FC: Could you give us an insight into how you approach your work?
AH: I prefer to work quietly and unobtrusively in order to capture what unfolds naturally. When photographing people I like to study their mannerisms so I can anticipate when to press the shutter button. I’ve learnt to watch and wait rather than clicking away too much. My favourite moments are when people forget I’m there and I can move around with my invisibility cloak on.

 

AH: I’ve experienced a lot of loss in my life and so my photographs have always been among my most treasured possessions. There’s no doubt that my career choice has been shaped by my desire to freeze time but It’s also about artistic expression and making choices about what stays in the view-finder and what’s filtered out. Often I will instinctively see the way I want to frame a subject but I like the challenge when it takes a few goes at making the image really sing.

 

 

First Contemporary artists based at Jamaica Street Artists, Stokes Croft:

 

 

 

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A Day in the Studio | Andrew Hood

 

Andrew Hood’s vibrant paintings examine life within cities ranging from Marrakech to Paris to London. We caught up with Andrew in his studio at Jamaica Street Artists, Bristol to get an insight into a typical day and find out a little more about his painting process. Photographs courtesy of Alice Hendy.

 


 

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How long have you been a studio holder at Jamaica Street?

I’ve been at Jamaica Street for about 15 years; it’s a fantastic old building with wonderful light and it’s a vibrant place to work. The studio has a strong sense of community and there’s always someone who is willing to offer advice and support. Over the years Jamaica Street has developed a good work ethos and has produced some fantastic artists. I hope it stays as an art studio for many years to come.

 

What is your favourite time of the day in the studio?

I enjoy first thing in the morning when it’s quiet and I have a sense of anticipation and excitement about what I’m going to work on that day. However, I also quite like the end of the day, as sometimes I surprise myself and produce my best work when I’m coming to the last few hours of daylight and feeling tired. I seem to switch to automatic pilot and do things I wasn’t expecting to do.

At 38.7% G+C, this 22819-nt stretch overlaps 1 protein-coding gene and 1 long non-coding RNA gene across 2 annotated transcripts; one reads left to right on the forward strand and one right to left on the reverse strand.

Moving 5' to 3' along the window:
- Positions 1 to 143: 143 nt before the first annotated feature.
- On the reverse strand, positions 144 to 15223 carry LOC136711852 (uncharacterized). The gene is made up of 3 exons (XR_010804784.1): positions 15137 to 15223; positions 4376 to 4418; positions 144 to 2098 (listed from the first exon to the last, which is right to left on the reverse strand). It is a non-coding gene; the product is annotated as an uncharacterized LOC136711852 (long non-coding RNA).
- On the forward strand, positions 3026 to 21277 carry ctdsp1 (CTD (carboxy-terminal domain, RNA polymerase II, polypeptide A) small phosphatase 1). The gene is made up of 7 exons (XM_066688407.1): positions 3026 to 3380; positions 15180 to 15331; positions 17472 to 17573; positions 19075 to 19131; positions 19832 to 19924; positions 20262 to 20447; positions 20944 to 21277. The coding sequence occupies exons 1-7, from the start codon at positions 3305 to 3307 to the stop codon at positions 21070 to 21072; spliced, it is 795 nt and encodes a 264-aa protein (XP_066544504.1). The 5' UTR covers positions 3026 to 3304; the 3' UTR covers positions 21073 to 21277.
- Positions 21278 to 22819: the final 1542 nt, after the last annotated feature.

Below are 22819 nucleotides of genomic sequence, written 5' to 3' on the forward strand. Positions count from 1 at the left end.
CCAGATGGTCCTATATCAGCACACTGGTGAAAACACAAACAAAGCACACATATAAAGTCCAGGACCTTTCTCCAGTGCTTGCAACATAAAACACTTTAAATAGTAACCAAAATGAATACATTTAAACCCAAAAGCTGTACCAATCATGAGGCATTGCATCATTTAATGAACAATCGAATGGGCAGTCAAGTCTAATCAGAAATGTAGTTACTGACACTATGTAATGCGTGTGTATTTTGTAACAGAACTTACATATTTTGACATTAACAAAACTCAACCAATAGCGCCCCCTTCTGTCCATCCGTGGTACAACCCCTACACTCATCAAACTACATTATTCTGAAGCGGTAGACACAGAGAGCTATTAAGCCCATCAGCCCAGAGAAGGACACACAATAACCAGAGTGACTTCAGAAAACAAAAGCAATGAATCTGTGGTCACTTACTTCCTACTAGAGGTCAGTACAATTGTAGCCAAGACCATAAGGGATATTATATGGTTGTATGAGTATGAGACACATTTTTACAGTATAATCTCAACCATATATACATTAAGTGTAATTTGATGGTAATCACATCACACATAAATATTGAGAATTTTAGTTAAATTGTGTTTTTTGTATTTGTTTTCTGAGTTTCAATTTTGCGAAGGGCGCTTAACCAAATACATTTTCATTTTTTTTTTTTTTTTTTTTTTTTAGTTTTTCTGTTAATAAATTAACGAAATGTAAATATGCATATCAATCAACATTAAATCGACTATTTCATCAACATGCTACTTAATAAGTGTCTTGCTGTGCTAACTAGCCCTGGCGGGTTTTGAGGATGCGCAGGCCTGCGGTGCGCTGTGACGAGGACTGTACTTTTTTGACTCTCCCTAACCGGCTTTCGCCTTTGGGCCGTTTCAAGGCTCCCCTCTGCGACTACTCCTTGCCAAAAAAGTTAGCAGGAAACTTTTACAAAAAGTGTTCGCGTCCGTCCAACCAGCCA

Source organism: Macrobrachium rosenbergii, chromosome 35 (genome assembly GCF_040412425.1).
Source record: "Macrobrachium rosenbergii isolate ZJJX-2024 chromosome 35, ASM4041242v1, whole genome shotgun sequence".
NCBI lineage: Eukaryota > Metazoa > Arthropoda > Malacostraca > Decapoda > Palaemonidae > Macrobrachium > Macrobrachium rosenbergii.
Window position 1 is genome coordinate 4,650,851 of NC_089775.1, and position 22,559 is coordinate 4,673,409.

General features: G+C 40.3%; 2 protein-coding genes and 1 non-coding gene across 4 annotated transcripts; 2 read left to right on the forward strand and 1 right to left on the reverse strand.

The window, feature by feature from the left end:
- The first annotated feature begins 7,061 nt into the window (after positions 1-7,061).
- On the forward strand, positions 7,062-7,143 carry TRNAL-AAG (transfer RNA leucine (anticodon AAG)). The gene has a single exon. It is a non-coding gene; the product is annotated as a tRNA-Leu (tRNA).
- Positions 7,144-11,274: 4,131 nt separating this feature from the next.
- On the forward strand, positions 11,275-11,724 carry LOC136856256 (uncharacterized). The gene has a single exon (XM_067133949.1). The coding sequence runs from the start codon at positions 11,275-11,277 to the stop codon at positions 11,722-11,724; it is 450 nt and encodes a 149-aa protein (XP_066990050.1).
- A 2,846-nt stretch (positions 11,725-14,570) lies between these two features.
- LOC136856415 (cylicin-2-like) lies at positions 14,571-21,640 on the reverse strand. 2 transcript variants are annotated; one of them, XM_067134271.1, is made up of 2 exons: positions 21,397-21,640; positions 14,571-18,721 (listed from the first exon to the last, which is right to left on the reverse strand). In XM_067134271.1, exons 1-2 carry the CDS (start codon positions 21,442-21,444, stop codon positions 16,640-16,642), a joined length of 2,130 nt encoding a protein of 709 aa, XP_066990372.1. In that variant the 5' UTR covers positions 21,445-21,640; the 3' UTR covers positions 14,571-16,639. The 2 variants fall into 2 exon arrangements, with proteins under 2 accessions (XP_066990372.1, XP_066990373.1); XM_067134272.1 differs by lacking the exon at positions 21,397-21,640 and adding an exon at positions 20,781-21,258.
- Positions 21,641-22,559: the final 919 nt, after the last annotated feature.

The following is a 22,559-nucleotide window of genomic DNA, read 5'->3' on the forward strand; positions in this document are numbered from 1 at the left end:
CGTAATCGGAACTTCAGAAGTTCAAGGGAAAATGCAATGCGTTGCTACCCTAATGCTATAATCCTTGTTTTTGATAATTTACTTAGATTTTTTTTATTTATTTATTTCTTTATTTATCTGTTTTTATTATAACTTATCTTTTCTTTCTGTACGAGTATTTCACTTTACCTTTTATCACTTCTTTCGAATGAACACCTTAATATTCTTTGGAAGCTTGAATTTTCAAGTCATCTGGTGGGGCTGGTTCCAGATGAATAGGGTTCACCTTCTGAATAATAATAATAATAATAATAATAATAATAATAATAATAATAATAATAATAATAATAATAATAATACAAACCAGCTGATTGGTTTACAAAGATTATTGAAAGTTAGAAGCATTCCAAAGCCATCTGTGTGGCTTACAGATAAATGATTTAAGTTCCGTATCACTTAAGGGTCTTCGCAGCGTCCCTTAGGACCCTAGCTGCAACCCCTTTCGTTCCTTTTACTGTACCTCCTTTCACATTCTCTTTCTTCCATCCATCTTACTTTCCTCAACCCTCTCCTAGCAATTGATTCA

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Your work is often based on your trips abroad. Tell us about a particularly inspiring trip or location.

I love to travel, absorbing the smells and atmosphere of a particular place is as important as making sketches. I like to find unusual high view points and try and convey the frenetic life that carries on in and around the architecture of a city. We so often miss the beauty that surrounds us and maybe my work allows people to see some of the wonderful things they might miss in day to day life. I’ve just come back from Sicily which has greatly inspired me, it’s a unique place with cultural influences from all around the world.

 

What is the value of developing your paintings in the studio rather than on location?

It’s more a practical thing rather than anything else. I do use watercolour a lot on location; I just choose not to exhibit them. I enjoy painting in the studio, having a lot of space and lots of paint close at hand allows me a great sense of freedom. It is something I’m working on though, to take oils and board outside, I would just have to limit my self to a small palette but that’s not such a bad thing!

 

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How do you bring your travels back into the studio?

It’s crucial for me to get as much information into my sketch book as possible. Whilst it’s important to remember the character and dynamics of a place, it’s easy to forget certain aspects so I draw a great deal and take many photos.

My studio day consists mainly of painting; most of the drawing and ideas are done before on location or at home. The first couple of hours in the studio can often be taken up with mixing the paint. Forming a good colour palette is really important to my work.

I work quickly and loosely, perhaps doing ten or fifteen small paintings on bits of board, and then I pick one or two to develop into larger paintings. I try and work with as much energy and as instinctively as possible, using a palette knife, bits of card and occasionally a paintbrush to create different textures, as well as pouring, dripping and whisking the paint. These days I use a mixture of oil paint, house paint and barge paint, which opens up a broader colour palette than if I just stick to oil.

 

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What are you working on currently?

I’m currently developing some of my Sicilian sketches and starting some new paintings based around the Thames and Central London. I also have a few abstract paintings that I’m slowly developing. I’m hoping to have some of these finished soon and on the website before Christmas.

 

First Contemporary will be showing Andrew’s work at the Affordable Art Fair Brussels, 16th-20th February 2017. To find out when Andrew has new work available subscribe to our mailing list below and make sure you’re following First Contemporary on TwitterInstagram and Facebook

 

View more photos from Andrew’s studio here: